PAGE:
By Allan Jones
Pride Health Columnist
“Mental health services are developed to cater for the dominant cultural group. Ethnic minorities do not receive equitable care.” This was a statement made by Dr. Kwame McKenzie in Advances in Psychiatric Treatment, November 2008.
This African Canadian doctor knows the area of mental health in Canada. Dr. McKenzie works at the Centre of Addiction and Mental Health (CAMH). He is a Psychiatrist, Researcher and Policy Advisor at the centre, and also a Professor of Psychiatry at the University of Toronto. He also sits on the Service System Advisory Committee of the Mental Health Commission of Canada.
Dr. McKenzie’s sentiments were echoed by Dr. P. Pahwa PhD, who stated in Chronic Diseases and Injuries in Canada back in June 2012, that “There is a need to develop ethnic-specific mental health programs, targeting those with low education attainment and low social involvement”.
I wrote earlier in this column that ethnic minorities do not receive equitable care. I stated that we need to develop ethnic-specific mental health programs.
There is good news. Recently I interacted with individuals from CAMH who talked extensively about their Substance Abuse Program for African Canadian and Caribbean Youth (SAPACCY). This is an example of ethno-specific focus for mental health, and it is an initiative worthy of community support.
The staff at SAPACCY are reflective of the diversity within the Black Community, and are able to work with Black youth between 13 to 24 with substance abuse behaviours (mostly marijuana use), and psychiatric disorders. While dealing with the disorder, they are able to interweave the cultural nuances, indicating to the young person, that they are able to travel the necessary course of recovery with them. You can reach SAPACCY at 416.535.8501 extension 36767.
The importance of SAPACCY is highlighted by the fact that many young people with mental health issues are locked away in jails. Recent race data obtained under the freedom of information, painted a disturbing picture of Black and Aboriginal overrepresentation in Ontario youth and adult jails. For Black youth the proportion of jail admissions is four times higher than what they represent in the general young male population. We can assume that a significant number of those in jail have some mental health issue.
Last week in Toronto, the beginnings of a national framework to train police how to best deal with the mentally ill emerged from Canada’s first collaborative dialogue on the issue. The conference, hosted by the Mental Health Commission of Canada and the Canadian Association of Chiefs of Police, came at a time when statistics suggest 20% of Canadians experience a mental illness in any given year. This is a good move, as it may eventually diffuse some of the tension between law enforcers and our Black youth.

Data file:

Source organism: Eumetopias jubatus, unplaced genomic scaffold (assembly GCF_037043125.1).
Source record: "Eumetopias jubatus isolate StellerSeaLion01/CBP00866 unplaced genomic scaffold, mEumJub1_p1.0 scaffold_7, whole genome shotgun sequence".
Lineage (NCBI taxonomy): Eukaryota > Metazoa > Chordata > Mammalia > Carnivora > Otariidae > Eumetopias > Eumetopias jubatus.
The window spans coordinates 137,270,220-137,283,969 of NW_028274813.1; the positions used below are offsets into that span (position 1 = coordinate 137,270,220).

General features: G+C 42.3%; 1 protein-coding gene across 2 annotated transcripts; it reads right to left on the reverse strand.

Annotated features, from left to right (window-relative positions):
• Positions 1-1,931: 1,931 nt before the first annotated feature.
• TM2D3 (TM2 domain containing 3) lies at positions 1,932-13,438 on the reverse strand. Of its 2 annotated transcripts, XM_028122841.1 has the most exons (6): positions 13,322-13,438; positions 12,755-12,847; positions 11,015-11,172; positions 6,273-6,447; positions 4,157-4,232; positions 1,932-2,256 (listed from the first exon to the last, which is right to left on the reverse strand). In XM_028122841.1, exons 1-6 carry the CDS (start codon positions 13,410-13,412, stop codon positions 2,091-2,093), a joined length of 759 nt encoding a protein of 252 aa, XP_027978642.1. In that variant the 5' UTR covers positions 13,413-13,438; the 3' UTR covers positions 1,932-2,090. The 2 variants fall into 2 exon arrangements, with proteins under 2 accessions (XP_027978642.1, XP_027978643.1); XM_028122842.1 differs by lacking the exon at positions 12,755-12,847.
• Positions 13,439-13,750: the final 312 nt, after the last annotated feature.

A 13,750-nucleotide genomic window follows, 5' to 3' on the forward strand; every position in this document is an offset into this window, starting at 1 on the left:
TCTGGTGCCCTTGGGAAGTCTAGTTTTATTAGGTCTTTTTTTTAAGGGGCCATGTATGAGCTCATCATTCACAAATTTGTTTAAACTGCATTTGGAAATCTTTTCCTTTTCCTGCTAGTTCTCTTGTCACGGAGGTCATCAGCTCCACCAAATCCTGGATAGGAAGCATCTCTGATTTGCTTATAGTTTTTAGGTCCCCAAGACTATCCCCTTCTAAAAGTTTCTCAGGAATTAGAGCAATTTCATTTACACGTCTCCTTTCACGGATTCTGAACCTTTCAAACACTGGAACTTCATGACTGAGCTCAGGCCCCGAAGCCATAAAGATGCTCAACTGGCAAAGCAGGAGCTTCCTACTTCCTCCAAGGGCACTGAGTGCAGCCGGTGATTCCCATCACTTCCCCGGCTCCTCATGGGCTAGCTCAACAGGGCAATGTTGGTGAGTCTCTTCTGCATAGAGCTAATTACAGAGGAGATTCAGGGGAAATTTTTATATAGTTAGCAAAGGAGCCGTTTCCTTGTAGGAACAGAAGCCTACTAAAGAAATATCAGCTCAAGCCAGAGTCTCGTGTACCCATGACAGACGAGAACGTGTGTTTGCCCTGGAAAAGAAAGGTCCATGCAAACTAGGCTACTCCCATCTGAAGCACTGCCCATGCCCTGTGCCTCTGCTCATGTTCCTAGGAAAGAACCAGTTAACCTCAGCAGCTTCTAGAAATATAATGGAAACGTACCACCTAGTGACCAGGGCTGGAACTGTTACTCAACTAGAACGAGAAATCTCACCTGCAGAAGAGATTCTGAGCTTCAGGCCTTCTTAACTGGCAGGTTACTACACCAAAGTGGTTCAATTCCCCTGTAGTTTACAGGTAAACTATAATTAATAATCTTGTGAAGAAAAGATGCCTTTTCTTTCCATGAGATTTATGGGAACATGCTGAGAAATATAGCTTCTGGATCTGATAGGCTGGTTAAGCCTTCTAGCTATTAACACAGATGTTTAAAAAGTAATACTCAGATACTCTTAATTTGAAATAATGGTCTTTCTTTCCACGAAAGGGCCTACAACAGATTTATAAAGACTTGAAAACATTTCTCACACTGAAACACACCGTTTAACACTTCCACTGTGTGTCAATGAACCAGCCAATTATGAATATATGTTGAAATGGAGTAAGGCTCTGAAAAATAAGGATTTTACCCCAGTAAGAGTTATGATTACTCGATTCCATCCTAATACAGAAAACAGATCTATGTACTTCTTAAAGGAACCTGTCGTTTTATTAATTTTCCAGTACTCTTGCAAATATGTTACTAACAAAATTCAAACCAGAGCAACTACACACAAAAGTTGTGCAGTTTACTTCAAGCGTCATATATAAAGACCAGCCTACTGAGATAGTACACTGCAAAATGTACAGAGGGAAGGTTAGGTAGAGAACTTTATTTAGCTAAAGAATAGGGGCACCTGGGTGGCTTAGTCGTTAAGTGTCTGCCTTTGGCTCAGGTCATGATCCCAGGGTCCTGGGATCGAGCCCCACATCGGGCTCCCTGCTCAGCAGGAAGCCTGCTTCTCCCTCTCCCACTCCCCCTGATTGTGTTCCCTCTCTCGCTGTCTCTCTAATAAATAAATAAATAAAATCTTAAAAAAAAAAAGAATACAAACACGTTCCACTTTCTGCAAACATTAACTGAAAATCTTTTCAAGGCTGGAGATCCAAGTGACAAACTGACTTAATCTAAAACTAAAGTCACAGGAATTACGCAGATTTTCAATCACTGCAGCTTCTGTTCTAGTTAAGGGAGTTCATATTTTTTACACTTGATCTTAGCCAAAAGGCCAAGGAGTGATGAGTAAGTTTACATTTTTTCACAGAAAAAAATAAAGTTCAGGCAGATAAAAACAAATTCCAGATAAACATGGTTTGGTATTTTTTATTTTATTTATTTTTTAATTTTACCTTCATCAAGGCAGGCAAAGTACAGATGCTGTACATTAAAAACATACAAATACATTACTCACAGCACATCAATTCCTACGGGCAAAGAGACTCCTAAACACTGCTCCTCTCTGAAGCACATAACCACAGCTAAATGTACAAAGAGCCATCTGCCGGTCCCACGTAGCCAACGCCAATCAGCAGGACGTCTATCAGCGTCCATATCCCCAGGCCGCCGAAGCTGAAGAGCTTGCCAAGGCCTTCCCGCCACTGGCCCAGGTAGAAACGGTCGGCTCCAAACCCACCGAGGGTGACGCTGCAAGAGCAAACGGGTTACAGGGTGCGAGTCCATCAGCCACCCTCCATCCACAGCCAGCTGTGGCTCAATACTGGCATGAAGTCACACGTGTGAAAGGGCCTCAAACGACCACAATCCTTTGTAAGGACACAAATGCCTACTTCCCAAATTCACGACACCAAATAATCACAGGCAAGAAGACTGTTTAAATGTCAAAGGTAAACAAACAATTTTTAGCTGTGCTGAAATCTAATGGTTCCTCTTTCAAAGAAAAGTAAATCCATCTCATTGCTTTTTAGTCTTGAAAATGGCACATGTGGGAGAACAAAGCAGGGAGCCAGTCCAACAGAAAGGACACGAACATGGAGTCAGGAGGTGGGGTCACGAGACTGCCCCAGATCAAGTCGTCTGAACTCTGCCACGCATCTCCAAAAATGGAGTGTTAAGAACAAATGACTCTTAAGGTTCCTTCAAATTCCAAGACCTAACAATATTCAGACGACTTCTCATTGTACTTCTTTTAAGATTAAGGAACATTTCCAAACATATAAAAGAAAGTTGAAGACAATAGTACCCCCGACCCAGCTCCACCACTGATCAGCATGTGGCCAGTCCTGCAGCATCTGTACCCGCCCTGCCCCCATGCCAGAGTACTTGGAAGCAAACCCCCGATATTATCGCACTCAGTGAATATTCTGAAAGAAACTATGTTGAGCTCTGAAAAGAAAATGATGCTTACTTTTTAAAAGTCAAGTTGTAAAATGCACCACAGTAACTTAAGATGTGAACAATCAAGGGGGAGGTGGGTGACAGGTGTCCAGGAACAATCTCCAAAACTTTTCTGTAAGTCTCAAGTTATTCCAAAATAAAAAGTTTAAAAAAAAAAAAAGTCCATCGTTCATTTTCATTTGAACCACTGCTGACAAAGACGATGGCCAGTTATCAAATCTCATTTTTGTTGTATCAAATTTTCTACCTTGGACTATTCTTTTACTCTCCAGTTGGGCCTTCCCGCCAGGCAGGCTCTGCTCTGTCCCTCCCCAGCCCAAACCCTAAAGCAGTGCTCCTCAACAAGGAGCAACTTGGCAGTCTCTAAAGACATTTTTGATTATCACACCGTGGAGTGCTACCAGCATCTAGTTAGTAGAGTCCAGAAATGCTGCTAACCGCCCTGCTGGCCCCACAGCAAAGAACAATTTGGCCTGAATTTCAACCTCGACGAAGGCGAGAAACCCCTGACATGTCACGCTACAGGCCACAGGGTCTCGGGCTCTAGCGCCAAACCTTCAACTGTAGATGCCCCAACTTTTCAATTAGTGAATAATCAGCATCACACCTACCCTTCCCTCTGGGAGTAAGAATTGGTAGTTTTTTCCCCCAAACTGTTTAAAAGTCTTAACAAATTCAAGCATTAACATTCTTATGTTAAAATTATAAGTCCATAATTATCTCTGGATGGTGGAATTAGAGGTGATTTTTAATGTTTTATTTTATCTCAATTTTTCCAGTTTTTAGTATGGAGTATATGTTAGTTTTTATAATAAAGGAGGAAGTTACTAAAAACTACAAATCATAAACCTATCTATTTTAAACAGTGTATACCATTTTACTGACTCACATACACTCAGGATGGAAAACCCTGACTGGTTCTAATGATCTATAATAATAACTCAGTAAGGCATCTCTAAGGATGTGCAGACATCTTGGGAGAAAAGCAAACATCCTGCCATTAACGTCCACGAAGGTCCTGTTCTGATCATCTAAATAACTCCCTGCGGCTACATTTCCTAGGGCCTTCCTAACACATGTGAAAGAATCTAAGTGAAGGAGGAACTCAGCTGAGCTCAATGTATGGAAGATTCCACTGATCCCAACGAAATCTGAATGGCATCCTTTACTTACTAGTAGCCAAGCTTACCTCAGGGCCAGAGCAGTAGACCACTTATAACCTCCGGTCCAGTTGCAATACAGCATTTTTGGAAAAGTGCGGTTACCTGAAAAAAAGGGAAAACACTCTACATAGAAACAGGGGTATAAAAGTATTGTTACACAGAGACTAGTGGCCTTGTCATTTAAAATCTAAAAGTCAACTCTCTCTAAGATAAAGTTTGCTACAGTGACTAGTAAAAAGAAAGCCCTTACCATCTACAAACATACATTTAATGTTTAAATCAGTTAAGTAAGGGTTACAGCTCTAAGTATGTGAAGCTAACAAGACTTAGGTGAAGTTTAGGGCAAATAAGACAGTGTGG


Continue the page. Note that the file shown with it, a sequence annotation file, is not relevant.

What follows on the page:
The primary factors that shape the health of our youths are not medical treatments or lifestyle choices but rather their living conditions, known as the Social Determinants of Health. It is documented that social conditions, such as housing, social status, social support and income, influences well-being and health.
This year we are expecting elections in Toronto and Ontario. We should demand from our politicians, at all levels of government, that more attention be given to the growing mental health problem among our Black youth. Do not allow the public debate to be just focused on non-health issues, like subways. After all if you are ill, your major concern is the illness; and that illness can prevent you from benefitting from non-health programs or projects. Get busy, write or call your elected politician, and demand more attention to the serious mental health problem plaguing our community, especially our children.
If politicians cannot put Black youth mental health issues on their agenda, they do not deserve your support or vote.
Let your vote count…Support our young people!!!
Allan Jones is a Health Promoter and Broadcaster. He can be heard on “Allan Bucka Jones LIVE”, Sundays from 3 to 5pm on CHRY 105.5 FM, www.chry.fm , Rogers Digital Cable 945, Bell Fibe 973 or mobile app TuneIn Radio. You can contact Allan Jones at firstname.lastname@example.org.